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Heynothing24
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I am currently in year 12 and am interested in studying one of these degrees. My questions are which one is more interesting and which one has a better career prospect?
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Samuel745
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(Original post by Heynothing24)
I am currently in year 12 and am interested in studying one of these degrees. My questions are which one is more interesting and which one has a better career prospect?
Biomedical is more to do with lab work which you can research online. Biological science is more to do with the wild and animals etc. You can compare the module courses from reading university course info
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alleycat393
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(Original post by Heynothing24)
I am currently in year 12 and am interested in studying one of these degrees. My questions are which one is more interesting and which one has a better career prospect?
(Original post by Samuel745)
Biomedical is more to do with lab work which you can research online. Biological science is more to do with the wild and animals etc.
This isn't strictly true. Biomed covers mainly medical related topics but the biological sciences includes a wide range of topics from animal to plant to molecular biology.

(Original post by Samuel745)
You can compare the module courses from reading university course info
This is good advice!
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Heynothing24
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(Original post by Samuel745)
Biomedical is more to do with lab work which you can research online. Biological science is more to do with the wild and animals etc. You can compare the module courses from reading university course info
(Original post by alleycat393)
This isn't strictly true. Biomed covers mainly medical related topics but the biological sciences includes a wide range of topics from animal to plant to molecular biology.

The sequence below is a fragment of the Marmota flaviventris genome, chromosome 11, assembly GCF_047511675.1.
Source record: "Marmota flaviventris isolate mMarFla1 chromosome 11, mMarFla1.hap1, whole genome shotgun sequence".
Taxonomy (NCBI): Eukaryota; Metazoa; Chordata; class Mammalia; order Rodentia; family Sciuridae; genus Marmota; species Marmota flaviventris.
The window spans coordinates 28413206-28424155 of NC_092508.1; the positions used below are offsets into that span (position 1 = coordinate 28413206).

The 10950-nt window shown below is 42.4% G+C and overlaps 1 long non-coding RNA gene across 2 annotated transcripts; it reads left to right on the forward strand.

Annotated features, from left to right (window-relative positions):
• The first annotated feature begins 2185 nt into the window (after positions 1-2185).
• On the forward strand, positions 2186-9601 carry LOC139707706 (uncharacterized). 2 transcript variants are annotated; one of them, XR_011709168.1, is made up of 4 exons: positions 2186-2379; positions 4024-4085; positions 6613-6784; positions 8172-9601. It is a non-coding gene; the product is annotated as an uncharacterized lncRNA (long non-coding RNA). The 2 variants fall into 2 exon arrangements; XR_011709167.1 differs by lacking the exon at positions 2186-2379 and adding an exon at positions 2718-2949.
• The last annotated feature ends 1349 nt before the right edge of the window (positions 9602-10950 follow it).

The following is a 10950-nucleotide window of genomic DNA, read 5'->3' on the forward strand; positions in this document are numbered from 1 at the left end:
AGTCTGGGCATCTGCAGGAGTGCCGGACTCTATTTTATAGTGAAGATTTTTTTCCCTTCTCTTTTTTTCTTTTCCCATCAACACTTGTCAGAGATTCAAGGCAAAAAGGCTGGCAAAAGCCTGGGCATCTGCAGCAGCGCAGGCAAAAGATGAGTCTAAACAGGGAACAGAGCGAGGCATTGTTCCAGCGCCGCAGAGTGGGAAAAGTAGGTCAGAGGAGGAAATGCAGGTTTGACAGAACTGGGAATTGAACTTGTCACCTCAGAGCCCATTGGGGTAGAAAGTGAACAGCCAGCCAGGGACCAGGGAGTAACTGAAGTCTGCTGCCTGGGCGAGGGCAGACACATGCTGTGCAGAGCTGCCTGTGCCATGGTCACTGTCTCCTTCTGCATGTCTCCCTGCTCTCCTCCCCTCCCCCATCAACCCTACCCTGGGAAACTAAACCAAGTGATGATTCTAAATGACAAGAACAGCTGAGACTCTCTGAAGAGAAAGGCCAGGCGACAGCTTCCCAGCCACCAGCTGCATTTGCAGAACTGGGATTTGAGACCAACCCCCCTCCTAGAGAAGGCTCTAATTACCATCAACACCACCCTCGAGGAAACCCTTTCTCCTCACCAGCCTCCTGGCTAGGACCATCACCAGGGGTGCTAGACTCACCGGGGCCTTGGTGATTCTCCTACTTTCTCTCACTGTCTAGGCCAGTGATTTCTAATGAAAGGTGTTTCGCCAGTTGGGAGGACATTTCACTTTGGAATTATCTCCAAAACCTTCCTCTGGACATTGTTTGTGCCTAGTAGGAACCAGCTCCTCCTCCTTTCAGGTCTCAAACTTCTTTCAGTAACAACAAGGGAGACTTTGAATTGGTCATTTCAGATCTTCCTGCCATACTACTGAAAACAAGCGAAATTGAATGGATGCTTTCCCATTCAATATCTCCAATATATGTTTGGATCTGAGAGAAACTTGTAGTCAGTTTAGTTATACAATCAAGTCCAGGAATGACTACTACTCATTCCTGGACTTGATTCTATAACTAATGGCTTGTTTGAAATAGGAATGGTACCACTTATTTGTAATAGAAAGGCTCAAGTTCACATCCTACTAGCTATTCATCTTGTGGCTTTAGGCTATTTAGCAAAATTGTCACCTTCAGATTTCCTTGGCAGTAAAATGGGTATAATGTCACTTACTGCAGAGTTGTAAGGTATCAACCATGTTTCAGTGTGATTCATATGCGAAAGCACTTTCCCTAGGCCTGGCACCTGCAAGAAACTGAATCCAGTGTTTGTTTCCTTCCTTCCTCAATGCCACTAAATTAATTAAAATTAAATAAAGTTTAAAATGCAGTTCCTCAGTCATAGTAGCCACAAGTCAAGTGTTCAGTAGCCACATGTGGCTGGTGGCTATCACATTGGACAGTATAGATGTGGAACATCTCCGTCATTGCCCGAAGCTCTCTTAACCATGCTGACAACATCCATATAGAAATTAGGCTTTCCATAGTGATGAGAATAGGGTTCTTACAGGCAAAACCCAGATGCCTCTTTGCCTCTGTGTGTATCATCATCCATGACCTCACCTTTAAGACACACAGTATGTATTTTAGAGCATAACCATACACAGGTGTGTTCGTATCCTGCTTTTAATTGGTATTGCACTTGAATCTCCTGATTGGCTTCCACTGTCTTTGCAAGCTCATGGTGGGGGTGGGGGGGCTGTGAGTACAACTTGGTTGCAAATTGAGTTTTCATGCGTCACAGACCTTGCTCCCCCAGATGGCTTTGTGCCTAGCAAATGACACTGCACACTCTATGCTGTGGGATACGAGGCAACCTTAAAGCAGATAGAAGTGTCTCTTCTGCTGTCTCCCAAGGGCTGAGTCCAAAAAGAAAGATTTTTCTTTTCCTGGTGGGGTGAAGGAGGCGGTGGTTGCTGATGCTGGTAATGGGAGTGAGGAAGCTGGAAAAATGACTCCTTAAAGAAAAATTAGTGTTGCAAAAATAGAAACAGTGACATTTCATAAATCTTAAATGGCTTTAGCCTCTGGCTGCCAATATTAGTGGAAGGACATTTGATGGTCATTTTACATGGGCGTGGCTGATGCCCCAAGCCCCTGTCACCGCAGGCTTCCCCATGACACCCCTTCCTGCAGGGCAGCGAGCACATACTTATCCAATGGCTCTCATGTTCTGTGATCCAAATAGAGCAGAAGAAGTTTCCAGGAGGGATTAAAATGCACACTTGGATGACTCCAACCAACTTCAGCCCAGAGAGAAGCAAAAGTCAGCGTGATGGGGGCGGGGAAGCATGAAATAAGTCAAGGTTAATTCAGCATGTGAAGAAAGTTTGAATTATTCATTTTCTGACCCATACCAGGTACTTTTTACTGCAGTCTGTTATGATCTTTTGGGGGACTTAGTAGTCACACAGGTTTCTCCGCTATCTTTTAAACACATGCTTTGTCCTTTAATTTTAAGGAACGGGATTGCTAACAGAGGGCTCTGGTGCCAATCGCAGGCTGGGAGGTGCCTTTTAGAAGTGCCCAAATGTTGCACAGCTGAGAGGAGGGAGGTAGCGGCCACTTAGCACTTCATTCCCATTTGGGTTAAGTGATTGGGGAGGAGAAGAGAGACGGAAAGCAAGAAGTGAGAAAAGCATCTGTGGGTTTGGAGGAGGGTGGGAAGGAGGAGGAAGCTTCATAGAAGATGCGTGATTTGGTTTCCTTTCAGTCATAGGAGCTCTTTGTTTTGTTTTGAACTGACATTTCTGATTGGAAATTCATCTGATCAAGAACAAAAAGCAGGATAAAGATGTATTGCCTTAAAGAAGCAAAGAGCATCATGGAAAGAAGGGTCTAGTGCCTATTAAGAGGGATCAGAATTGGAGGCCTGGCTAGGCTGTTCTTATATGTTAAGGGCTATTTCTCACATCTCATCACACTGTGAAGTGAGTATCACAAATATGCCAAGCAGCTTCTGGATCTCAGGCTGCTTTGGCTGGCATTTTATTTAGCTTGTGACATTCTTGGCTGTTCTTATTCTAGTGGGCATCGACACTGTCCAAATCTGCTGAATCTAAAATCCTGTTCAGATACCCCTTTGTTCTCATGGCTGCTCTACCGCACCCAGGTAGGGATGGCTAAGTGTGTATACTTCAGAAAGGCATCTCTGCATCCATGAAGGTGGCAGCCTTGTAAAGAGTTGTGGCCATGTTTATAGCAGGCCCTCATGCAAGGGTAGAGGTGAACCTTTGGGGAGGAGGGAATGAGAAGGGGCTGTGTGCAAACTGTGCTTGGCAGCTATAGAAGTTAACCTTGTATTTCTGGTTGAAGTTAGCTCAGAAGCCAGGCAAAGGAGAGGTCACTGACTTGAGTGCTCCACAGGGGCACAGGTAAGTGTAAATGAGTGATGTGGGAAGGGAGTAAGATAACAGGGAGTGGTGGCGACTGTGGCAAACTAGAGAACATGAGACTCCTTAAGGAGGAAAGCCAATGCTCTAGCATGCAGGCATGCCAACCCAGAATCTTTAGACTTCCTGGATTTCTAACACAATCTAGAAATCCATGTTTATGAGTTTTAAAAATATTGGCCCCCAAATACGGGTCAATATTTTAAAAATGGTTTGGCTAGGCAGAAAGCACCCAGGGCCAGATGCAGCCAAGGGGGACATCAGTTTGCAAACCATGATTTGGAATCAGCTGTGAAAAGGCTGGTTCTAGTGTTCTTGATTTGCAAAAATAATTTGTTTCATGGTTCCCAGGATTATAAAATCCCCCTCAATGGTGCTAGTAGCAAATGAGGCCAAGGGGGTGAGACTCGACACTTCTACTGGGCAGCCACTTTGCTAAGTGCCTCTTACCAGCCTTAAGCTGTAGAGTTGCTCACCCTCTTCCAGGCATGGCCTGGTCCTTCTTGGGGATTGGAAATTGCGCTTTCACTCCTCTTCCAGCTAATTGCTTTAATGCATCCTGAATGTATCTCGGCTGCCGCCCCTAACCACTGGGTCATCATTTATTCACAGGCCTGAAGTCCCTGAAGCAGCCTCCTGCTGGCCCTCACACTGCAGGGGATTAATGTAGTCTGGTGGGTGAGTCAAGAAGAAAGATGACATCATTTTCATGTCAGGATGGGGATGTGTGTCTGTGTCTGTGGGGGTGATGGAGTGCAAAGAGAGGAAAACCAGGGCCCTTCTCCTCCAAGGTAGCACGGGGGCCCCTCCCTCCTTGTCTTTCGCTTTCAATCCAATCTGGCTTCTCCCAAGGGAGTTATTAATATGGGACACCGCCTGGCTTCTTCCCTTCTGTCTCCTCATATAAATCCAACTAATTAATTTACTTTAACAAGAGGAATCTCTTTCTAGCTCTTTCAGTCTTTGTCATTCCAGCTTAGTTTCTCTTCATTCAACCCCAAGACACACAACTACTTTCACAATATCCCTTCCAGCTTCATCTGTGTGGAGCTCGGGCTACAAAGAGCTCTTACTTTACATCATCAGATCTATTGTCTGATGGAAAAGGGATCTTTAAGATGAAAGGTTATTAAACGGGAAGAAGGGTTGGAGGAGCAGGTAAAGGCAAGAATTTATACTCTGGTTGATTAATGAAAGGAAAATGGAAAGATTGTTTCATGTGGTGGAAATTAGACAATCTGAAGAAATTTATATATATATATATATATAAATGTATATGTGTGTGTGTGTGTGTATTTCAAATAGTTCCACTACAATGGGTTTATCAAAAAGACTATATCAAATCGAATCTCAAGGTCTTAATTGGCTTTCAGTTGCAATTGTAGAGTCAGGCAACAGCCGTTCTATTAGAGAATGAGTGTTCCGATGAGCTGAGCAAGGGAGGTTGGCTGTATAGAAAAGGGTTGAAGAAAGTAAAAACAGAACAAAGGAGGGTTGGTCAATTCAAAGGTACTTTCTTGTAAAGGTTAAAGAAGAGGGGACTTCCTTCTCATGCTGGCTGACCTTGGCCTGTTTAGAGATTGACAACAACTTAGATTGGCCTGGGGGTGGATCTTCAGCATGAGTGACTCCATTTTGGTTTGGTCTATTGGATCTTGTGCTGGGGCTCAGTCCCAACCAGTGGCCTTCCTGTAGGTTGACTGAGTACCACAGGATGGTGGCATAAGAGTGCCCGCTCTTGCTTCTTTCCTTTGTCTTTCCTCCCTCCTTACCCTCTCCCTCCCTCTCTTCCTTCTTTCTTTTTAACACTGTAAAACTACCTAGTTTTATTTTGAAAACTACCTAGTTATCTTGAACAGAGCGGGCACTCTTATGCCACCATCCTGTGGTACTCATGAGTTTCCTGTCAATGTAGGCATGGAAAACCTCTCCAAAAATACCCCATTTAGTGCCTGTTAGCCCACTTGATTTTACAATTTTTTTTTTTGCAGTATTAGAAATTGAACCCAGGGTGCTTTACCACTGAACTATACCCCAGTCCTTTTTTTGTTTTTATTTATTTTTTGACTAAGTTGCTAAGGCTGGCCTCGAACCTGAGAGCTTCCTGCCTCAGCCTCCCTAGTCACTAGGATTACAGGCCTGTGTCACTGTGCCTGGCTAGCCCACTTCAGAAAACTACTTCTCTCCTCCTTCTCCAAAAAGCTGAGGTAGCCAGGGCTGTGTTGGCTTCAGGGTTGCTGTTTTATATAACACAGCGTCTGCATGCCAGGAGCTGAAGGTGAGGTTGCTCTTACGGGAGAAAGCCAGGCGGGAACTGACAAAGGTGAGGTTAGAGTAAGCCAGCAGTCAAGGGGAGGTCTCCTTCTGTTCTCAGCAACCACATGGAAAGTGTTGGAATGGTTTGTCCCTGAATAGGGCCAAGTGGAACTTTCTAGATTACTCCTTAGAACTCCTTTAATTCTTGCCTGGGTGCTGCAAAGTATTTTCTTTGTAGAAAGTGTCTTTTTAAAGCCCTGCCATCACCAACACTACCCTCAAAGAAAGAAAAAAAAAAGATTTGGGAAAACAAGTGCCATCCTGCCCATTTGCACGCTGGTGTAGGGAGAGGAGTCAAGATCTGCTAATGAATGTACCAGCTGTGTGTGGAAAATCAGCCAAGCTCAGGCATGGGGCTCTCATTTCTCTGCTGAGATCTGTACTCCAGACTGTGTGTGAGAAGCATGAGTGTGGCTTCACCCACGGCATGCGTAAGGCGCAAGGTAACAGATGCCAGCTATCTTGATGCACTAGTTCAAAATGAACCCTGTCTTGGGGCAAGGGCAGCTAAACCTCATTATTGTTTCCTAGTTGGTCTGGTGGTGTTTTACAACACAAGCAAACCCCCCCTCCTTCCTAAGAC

This is good advice!
My other question is which one is considered to be more rigorous and would be considered to be more desirable by employers in the research industry?

Also would biomedical science be preferred if I wanted to pursue a career in the NHS?
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kkboyk
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(Original post by Heynothing24)
My other question is which one is considered to be more rigorous and would be considered to be more desirable by employers in the research industry?

Also would biomedical science be preferred if I wanted to pursue a career in the NHS?
It depends on what field though, e.g Immunology.
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Heynothing24
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(Original post by kkboyk)
It depends on what field though, e.g Immunology.
I would be interested in pursuing something which is patient-related such as immunology or testing blood samples
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kkboyk
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(Original post by Heynothing24)
I would be interested in pursuing something which is patient-related such as immunology or testing blood samples
It wouldn't make no significance difference whichever one of those you do: you will still be able to get into a good job. However, I'm sure Biomedical Science is more practical so you'll gain more practical experience, whereas on the other hand, Biological Science degree is a bit more flexible and allows you to study a wide variety of fields that isn't available in a Biomedical degree.

It also depends on which uni you go to.